“Inviting our thoughts and feelings into awareness allows us to learn from them rather than be driven by them.” -Daniel J. Siegel When we choose to try a sitting meditation, we are making a special time and place for non-doing in our lives. The regular practice of sitting meditation provides the opportunity to wake up to this moment, the only moment we truly have. Our lives move at such a hectic pace that it can become a blur of lived but un-noticed moments. It can be as if we are sleep walking through life, moving in a type of automaticity, not noticing how we really feel, what we really think, how we truly want to live. The days can become weeks, the weeks can become months, the months can become years and before we realize it, much time has passed, and we have missed most of our life. Mindfulness is waking up to the present moment on purpose without judgement. It is setting our intention to pay attention and then focusing our attention and observing the underlying attitudes that show up. It’s about letting go – letting go of expectations and letting the present moment be as it is. It’s about developing patience and openness towards ourselves with kindness and curiosity, being aware of the tendency to push to achieve an outcome or to resist those experiences that are unpleasant. It’s about the tendency to judge.
"Do the best you can until you know better. Then when you know better, do better." -Maya Angelou S-T-O-P Stop: Pause, notice what’s in the body in this moment Take a breath: feel the breath as it flows throughout Observe all that’s here: Stressed? Angry? Anxious? Bored? Proceed: after recognizing what shows up, knowing there’s freedom to choose. We’ve been talking about unknowingly feeding into our anxiety over the last two Musings. What “feeds” do we gravitate towards when feeling anxious? There was an invitation for us to take a mindful moment before surfing our social media by pausing to collect some data before automatically engaging with Instagram, grabbing that candy bar, checking our email or twitter account. Pausing to notice what sensations are here in the body, where they are felt, and what thoughts or emotions are provoked before proceeding. With this information we can ask ourselves, who’s in the driver seat, me, or my anxiety? Here’s a little science behind how this works. It’s called operant conditioning or reward-based learning. Our minds set up habit loops based on the results of our actions. These results are interpreted by the brain as “rewards”. These rewards shape our behavior. With positive reinforcement, we learn to do more behaviors that make good feelings continue.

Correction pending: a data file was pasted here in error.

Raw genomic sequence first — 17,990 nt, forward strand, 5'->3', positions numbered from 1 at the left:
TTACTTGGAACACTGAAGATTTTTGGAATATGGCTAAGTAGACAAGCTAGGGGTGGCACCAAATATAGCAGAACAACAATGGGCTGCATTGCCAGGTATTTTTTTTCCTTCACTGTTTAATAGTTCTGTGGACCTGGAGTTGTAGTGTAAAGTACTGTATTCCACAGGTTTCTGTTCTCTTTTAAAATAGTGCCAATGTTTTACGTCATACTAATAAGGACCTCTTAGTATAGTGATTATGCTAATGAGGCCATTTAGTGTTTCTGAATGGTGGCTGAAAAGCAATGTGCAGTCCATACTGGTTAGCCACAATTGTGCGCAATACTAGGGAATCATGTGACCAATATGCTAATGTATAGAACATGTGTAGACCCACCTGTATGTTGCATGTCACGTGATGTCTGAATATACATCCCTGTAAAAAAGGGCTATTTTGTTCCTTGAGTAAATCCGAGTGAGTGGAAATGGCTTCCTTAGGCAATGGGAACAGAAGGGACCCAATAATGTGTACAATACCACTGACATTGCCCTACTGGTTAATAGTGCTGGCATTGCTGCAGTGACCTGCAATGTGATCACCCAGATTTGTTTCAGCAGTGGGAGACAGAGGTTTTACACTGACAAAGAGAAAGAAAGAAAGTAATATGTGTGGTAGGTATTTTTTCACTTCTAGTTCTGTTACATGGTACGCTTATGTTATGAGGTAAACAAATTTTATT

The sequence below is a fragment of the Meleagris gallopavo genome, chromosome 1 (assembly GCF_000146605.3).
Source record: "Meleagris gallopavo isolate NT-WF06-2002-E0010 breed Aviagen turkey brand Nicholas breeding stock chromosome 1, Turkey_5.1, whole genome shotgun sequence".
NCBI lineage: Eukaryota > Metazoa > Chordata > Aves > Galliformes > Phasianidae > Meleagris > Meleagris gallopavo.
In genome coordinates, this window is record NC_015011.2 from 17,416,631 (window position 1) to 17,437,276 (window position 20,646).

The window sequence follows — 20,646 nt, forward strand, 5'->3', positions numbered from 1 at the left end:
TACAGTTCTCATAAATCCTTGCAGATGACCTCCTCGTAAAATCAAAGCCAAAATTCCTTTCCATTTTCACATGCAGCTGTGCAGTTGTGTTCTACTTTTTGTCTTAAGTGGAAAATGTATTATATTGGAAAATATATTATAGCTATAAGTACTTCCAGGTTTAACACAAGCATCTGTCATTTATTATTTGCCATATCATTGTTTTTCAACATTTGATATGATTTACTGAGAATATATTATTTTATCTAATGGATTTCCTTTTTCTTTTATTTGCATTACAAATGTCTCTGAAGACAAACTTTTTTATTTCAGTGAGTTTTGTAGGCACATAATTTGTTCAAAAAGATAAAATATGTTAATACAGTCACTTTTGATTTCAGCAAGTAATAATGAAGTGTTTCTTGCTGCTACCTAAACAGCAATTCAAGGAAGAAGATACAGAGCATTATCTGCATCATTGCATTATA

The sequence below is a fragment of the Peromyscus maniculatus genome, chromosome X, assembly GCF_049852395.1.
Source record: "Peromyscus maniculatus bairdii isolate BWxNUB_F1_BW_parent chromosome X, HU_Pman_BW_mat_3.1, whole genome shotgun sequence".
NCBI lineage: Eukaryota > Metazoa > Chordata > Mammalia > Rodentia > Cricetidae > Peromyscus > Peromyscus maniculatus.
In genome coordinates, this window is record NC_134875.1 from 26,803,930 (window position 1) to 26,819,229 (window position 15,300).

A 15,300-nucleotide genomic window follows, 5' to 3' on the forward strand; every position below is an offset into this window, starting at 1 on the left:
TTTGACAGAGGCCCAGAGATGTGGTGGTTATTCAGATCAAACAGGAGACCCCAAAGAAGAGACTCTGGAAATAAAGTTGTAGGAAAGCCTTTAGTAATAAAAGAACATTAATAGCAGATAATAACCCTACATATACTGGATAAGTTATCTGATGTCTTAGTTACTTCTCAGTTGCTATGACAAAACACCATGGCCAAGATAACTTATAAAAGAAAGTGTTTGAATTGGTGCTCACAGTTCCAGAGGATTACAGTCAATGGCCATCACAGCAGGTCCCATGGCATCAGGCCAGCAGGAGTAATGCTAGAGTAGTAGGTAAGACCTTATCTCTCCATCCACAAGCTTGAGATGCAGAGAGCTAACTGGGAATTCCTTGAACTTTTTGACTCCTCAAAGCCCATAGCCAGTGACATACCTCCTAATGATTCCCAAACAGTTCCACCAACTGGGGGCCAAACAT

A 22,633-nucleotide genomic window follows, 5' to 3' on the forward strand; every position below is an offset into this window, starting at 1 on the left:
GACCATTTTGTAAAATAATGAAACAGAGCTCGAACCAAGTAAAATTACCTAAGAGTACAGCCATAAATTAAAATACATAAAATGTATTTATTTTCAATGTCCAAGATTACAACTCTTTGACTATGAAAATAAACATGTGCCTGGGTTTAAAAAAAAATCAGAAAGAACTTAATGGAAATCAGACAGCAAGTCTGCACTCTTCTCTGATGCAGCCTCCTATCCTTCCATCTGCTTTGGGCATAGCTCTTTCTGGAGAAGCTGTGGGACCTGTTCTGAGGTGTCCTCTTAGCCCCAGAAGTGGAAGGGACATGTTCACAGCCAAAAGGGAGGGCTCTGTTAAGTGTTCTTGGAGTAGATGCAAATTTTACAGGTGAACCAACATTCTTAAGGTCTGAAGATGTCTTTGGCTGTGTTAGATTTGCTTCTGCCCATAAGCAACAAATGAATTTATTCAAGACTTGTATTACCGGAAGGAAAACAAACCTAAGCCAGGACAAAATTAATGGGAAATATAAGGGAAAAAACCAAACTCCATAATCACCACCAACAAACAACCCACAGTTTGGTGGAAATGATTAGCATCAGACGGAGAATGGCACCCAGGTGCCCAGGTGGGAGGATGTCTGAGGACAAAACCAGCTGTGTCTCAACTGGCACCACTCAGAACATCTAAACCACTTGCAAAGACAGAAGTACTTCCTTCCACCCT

“Most of the shadows of this life are caused by our standing in our own sunshine.” Ralph Waldo Emerson Understanding the Habit Loop and How We Feed It The definition of anxiety is a feeling of worry, nervousness, or unease typically about an imminent event or something with an uncertain outcome. Where does anxiety come from? Without even knowing it we may be feeding it or making it worse in attempts to make ourselves feel better. We mentioned “feeds” in last month’s Musing, the endless activities that can consume our time and attention. Feed binging is just one way we may be playing into our anxiety. There is nothing wrong with the feeds depending on but how we are in relationship to them. However, this relationship may be making our anxiety worse. Because anxiety is at an all-time high, it is worth considering. The iPhone was designed after a casino, with all the bells and whistles to keep our attention. It activates our sympathetic nervous system, the flight, fight or freeze system in the body. You get that nice hit on your Instagram and your phone “bings”. Someone “likes” you. This feels good and now you want to post again. You may think, I want to feel good right now, I’m going to post something, and I’ll feel better. This repeated behavior begins to lay down a habit. Post- get a bing- feel better.
“The only way to make sense out of change is to plunge into it, move with it, and join the dance.” - Alan Watts What is mindfulness training? Mindfulness training is practicing how to operate in present moment awareness intentionally and non-judgmentally. In our current societal state of being driven by distraction, this has become a lost art. Consciously or unconsciously, we tend to choose to distract our attention away from whatever- usually something uncomfortable to something more comfortable. Those cute little puppy videos, Tic Tok, Instagram or our cell phones are good at this. It’s so automatic, we aren’t even aware of it. There are endless “feeds” today in which to spend our time and attention. Although there is nothing inherently wrong with these feeds, they can impact our lives in some unknowingly adverse ways by increasing anxiety. Take a few moments reflecting on how many feeds you find yourself spending your time pursuing. Here are just a few examples of our daily “feeds”.